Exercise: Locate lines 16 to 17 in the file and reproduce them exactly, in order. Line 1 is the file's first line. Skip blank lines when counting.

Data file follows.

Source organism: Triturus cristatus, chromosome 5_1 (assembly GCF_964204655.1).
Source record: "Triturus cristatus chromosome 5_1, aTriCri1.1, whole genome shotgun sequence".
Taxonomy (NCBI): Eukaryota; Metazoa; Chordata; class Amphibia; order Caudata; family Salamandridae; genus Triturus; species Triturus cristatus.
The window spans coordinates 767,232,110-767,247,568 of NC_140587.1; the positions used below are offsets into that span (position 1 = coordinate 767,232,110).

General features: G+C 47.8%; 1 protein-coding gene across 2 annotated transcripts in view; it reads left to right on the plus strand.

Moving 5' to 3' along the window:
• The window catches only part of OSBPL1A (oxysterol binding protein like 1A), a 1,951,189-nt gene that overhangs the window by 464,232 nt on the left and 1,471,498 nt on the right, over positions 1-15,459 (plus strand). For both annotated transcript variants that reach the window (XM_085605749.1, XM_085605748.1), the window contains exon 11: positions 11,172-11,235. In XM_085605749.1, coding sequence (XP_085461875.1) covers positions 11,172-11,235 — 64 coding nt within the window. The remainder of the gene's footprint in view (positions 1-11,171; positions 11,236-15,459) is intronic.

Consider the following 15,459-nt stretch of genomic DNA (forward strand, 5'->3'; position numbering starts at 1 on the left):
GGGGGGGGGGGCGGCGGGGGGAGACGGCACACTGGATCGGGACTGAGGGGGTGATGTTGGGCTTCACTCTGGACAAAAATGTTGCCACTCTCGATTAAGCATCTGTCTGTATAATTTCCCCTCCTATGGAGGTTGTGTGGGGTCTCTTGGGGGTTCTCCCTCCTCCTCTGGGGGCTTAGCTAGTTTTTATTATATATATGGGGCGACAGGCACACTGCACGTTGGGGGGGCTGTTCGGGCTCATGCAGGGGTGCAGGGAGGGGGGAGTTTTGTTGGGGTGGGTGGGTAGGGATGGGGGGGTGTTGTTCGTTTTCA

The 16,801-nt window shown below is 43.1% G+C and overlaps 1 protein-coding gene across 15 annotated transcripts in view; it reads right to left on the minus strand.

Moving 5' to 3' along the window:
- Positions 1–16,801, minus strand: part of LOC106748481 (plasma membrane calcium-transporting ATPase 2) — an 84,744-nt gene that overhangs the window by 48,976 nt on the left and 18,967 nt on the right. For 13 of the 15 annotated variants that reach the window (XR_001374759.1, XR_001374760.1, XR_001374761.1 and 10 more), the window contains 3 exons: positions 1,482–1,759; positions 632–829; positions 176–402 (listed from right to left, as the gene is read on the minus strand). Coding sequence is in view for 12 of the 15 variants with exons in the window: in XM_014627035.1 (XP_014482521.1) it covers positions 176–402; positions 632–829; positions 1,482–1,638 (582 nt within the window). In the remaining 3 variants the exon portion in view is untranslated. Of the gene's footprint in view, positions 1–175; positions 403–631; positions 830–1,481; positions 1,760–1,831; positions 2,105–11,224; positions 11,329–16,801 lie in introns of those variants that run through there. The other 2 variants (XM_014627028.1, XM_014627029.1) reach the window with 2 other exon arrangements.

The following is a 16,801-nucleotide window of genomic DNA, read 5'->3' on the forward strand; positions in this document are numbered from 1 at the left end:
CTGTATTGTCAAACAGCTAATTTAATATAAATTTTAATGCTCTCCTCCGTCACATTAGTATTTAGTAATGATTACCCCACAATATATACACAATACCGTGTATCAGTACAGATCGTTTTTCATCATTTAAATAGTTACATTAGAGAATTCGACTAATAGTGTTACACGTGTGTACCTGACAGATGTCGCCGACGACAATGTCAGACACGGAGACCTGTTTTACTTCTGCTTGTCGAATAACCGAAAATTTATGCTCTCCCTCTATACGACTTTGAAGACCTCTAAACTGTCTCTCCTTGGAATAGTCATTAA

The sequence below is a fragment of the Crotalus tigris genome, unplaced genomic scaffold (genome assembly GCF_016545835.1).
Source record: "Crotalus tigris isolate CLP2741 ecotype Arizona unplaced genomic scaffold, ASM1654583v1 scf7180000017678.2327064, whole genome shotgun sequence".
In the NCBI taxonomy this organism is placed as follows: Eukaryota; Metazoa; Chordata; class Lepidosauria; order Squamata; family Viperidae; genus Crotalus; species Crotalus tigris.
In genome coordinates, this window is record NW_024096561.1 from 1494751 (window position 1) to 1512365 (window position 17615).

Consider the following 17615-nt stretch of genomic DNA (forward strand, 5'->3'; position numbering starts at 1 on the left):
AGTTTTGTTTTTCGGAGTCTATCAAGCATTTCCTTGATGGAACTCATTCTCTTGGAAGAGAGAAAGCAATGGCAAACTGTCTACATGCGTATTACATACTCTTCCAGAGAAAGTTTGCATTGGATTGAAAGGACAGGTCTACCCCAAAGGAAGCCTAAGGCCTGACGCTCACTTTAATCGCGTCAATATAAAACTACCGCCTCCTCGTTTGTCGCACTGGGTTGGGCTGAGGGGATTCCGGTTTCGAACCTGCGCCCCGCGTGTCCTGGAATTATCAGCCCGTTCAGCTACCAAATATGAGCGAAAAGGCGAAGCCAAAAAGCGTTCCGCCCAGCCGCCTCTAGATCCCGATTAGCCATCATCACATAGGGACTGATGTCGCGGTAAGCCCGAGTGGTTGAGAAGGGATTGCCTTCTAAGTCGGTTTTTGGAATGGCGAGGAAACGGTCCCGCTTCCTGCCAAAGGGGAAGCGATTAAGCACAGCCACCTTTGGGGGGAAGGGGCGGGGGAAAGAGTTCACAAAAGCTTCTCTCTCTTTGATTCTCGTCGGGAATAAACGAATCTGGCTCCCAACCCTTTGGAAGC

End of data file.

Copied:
Source record: "Crotalus tigris isolate CLP2741 ecotype Arizona unplaced genomic scaffold, ASM1654583v1 scf7180000017678.2327064, whole genome shotgun sequence".
In the NCBI taxonomy this organism is placed as follows: Eukaryota; Metazoa; Chordata; class Lepidosauria; order Squamata; family Viperidae; genus Crotalus; species Crotalus tigris.